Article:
Thursday, January 14, 2010

Clan under Siege

As we prepare to remove Ray from life support tomorrow evening and I prepare to leave for Lithuania on annual leave to help out a friend who is in desperate need for a professor of linguistics to teach a senior year required course, the need to balance the competing requirements of funeral, trip, and emotional support for Noelle seemed to be challenging enough. Apparently, not so.

Yesterday I learned that we have a very senior official from the US government coming tomorrow afternoon, right before our trip to the hospital, and I am the one who has to brief him on our planned new projects about which I have blogged in the past. That should create a sense of nervousness -- my boss is certainly nervous -- but with everything else going on, it is just going to be another hour of my life that comes -- and goes.

More important and overshadowing even Roy's pending death is the news that Shane received this morning. He was handed his paycheck with a note to see the chief of police (his supervisor's supervisor). The chief of police told him that today was his last day. He would not give any reason. Shane puzzled over any possible explanation. His performance, if unsatisfactory, should have showed up as an issue before this, but he was given a pay raise for his excellent performance. If the organization had a budget crunch, others should be aware of it and other jobs should also be on the cutting block. Neither is the case. No one else was fired, and there has been no talk about budget crunch. We are pretty certain the reason is because Shane has missed so much work from having to be with Nikolina during her surgeries, followed by his own appendix surgery. A couple of months ago, the Human Resource office made an inquiry into the amount of leave he had used. (He was entitled to the leave, never going into a negative leave status, but he did miss a total of three months because of the medical emergencies.)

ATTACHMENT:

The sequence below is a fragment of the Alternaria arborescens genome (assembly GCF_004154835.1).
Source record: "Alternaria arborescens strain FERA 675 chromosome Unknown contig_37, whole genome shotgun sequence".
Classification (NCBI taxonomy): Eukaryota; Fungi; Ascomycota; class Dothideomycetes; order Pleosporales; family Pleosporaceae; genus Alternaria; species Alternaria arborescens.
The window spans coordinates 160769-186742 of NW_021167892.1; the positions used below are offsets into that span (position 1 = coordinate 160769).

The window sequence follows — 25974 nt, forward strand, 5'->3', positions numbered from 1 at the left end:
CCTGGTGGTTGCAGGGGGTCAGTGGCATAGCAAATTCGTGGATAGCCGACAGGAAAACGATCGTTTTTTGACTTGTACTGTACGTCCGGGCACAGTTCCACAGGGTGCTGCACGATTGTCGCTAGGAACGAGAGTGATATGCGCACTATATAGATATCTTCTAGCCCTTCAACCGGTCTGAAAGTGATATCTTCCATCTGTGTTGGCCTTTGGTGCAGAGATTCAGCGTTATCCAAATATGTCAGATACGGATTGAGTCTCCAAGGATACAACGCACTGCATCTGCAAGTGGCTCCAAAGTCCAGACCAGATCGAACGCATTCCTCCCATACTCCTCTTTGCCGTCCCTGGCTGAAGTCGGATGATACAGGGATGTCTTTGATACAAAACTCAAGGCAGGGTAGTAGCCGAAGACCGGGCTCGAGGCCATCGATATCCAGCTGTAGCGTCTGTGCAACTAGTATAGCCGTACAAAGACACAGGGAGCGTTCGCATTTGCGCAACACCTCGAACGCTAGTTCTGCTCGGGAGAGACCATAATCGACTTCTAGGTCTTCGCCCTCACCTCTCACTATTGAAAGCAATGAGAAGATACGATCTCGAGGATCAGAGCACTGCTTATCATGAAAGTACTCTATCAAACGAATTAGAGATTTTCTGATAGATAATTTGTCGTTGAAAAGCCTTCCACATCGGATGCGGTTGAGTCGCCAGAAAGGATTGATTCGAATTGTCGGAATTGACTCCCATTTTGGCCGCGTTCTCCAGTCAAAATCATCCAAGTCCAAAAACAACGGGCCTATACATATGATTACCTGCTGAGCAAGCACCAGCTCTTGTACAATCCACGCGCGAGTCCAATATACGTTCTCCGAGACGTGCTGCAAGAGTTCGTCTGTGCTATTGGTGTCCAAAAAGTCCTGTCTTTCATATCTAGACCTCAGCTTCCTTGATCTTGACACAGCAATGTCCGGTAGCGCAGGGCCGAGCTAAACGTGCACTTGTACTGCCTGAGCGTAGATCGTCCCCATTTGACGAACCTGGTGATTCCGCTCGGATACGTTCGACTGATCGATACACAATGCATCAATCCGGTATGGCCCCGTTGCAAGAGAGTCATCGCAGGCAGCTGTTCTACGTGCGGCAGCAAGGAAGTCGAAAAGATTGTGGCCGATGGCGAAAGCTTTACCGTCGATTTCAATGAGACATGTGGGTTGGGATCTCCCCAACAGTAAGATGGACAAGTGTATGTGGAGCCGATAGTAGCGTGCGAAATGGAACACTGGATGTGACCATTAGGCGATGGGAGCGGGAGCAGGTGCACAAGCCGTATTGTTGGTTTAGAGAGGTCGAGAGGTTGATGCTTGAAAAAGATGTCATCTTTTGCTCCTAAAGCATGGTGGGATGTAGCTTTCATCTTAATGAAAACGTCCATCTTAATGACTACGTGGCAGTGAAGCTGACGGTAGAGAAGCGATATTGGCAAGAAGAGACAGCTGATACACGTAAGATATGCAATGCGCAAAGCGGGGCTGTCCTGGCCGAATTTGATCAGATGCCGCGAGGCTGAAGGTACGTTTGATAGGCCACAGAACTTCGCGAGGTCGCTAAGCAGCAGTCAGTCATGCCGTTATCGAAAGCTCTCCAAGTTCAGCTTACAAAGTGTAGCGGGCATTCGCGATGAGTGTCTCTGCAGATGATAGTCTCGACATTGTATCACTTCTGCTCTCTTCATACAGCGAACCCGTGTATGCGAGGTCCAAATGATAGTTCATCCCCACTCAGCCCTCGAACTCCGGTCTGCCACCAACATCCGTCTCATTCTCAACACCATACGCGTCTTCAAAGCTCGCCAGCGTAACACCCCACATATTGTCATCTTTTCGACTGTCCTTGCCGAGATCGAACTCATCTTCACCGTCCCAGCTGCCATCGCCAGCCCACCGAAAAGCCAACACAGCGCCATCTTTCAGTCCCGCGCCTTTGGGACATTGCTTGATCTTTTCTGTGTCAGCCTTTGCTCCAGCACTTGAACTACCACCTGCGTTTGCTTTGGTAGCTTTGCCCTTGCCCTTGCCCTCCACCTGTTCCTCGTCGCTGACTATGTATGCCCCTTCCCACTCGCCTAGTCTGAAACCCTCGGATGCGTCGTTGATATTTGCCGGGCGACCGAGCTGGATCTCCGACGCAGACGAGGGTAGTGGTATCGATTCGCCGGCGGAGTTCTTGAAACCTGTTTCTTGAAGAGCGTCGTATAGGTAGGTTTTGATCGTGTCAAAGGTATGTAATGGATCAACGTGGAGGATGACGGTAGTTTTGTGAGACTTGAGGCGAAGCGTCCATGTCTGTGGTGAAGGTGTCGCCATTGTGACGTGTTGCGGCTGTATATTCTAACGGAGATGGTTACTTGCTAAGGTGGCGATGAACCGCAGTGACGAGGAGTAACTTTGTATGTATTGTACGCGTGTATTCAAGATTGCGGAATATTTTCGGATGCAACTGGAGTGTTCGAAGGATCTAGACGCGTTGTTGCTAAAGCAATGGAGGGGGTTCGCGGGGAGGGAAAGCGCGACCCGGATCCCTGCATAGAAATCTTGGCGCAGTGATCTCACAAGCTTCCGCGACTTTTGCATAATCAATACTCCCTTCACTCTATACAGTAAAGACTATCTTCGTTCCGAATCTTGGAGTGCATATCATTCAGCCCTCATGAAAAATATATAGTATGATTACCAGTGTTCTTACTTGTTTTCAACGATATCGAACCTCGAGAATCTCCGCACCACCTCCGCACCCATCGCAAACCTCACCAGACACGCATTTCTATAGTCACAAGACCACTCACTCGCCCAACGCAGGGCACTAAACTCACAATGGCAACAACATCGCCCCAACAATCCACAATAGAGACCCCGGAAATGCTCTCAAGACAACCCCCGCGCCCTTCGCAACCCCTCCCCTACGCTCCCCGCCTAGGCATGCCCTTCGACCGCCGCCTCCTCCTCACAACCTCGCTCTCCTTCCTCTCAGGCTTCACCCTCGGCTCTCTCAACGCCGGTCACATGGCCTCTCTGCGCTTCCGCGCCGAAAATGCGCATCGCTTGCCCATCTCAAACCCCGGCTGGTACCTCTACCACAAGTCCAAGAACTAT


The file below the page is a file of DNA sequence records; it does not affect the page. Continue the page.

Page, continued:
I remember these kinds of issues and challenges raising seven kids, three of whom were physically disabled. Balancing work and home often left me nervous that a particular supervisor would not understand the need for me to be with one child or another during a medical crisis, especially when we were experiencing wave upon wave of medical crisis during the 1980s. Fortunately, most of my supervisors were very understanding. Still, many times I feared for my job, and other times I observed other parents released from work for "lack of availability" because of the need to take care of handicapped children. These are some of the many of the hidden challenges in raising children with birth defects.

Contrary to our hopes for him, Shane is following us down the thorny path of trying to provide for Nikolina and Nathaniel in a society that is not highly supportive of children with special needs, let alone of their parents. Many parents I met over the years dropped out of society and survived on welfare simply in order to have adequate medical care for their children. We did not do that. We did without the luxuries of life, as well as many necessities, in order to provide adequate medicine and education for our children. Anything beyond that was a "want" and not a "need," and we gave up many of our "wants."

Shane is getting ready to do that. Since Lemony has been full-time occupied in taking care of Nikolina and Nathaniel, the family is now without an income. More frightening is that our million-dollar baby (Nikolina) may be without health insurance coverage -- and that is just not an option. Shane has some ideas for short-term financial survival, is looking into the cobra option for continuing his current health insurance (which, unfortunately, may cost more per month than his monthly unemployment check), and he has already put out feelers for employment opportunities. (Creative survival ideas from readers are also welcome!)

Well, besieged again, the Mahlou clan will gather its forces and outlive the siege, I am certain. God is always good to us, and Shane has an excellent attitude. "Just think," he told me, "this might be a door to a new position that is better than what my current job has been."